And, the way the kittens got their names is also unique – with Roxy being named after her father's desired name for her, and Rocco after her mother's childhood dream for a pet dog. Since joining Kozy’s family, these feline siblings have brought comfort and companionship to Kozy and her mother, easing the loneliness of their empty home. 

For Kozy, having her cats by her side has been a source of stress relief amid the demands of school and work. “It's nice to come home after a long day and receive cuddles from your two friendly kittens,” she said. 

two kittens sleeping on a penn state blanket

Student Elizabeth Kozy found solace and companionship in two rescue kittens, Rocco and Roxy. 

Credit: Penn State

As Penn State Scranton celebrates Valentine’s Day, these stories serve as a reminder of the enduring bonds between humans and their furry friends, enriching lives and fostering a sense of community on campus. 

However, in addition to the companionship and enrichment factor, pets can also have an even more impactful effect on their owners’ lives, providing health benefits as well. A fact that has been scientifically proven.


Health Benefits of Pets 

Alongside these touching tales, Campus Health Services Nurse Jill Thoman and Clinical Social Worker/Mental Health Therapist Sarah Smith highlighted the health benefits of pet companionship, emphasizing its positive impact on physical and mental well-being. 

“As far as physical health benefits are concerned having a pet can help decrease heart rate and blood pressure,” Thoman said. “Walking your dog increases physical movement which can burn some extra calories and help decrease your BMI. Also, while you’re outside you may soak up some natural vitamin D (which everyone lacks in this part of the country) and will strengthen your immune system.”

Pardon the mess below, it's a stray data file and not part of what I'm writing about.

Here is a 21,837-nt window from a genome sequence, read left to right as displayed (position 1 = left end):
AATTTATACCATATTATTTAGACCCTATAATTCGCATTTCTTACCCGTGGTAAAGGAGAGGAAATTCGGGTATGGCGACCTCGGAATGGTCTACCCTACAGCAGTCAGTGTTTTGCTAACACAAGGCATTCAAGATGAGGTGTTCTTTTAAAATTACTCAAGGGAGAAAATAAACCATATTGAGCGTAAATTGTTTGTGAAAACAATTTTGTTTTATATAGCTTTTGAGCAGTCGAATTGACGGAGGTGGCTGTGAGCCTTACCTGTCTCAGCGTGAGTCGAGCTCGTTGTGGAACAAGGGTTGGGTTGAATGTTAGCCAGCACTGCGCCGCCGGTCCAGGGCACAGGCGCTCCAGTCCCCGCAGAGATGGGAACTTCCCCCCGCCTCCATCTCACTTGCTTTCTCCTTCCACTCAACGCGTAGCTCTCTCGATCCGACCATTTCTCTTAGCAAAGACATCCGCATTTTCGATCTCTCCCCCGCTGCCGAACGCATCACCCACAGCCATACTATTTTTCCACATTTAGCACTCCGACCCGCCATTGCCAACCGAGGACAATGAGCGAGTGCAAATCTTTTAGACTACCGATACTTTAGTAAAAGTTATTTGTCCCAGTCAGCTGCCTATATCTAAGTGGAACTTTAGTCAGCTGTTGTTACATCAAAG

Similarly, pets also have a positive effect on mental health too. 

“I would say the biggest benefit results from the connection that people have to a pet. This connection most often causes a smile and the release of endorphins that have a calming effect,” Smith said. 

Smith explained that the first impact is that a pet helps an individual to be present and in the moment.  

“Oftentimes, a person will pet, affectionately talk to, cuddle, or hug a pet. A 10 second hug has so many healing benefits. It can increase dopamine to help a person feel good, increase serotonin that helps fight off anxiety and depression, and produce oxytocin that helps relieve stress,” she said. “We have found that when we have a Therapy Dog on campus, many students are smiling, laughing, giggling, and cuddling with dog.  They walk away from the interaction with smiles on and endorphins restored.” 

As the Penn State Scranton community pet owners celebrate this Valentine’s Day with their loved ones, which includes their beloved pets, these insights into the profound connections between humans and pets serve as a testament to the power of love – not only romantic love, but love in all forms and, especially, through our pets’ companionship in enriching our lives.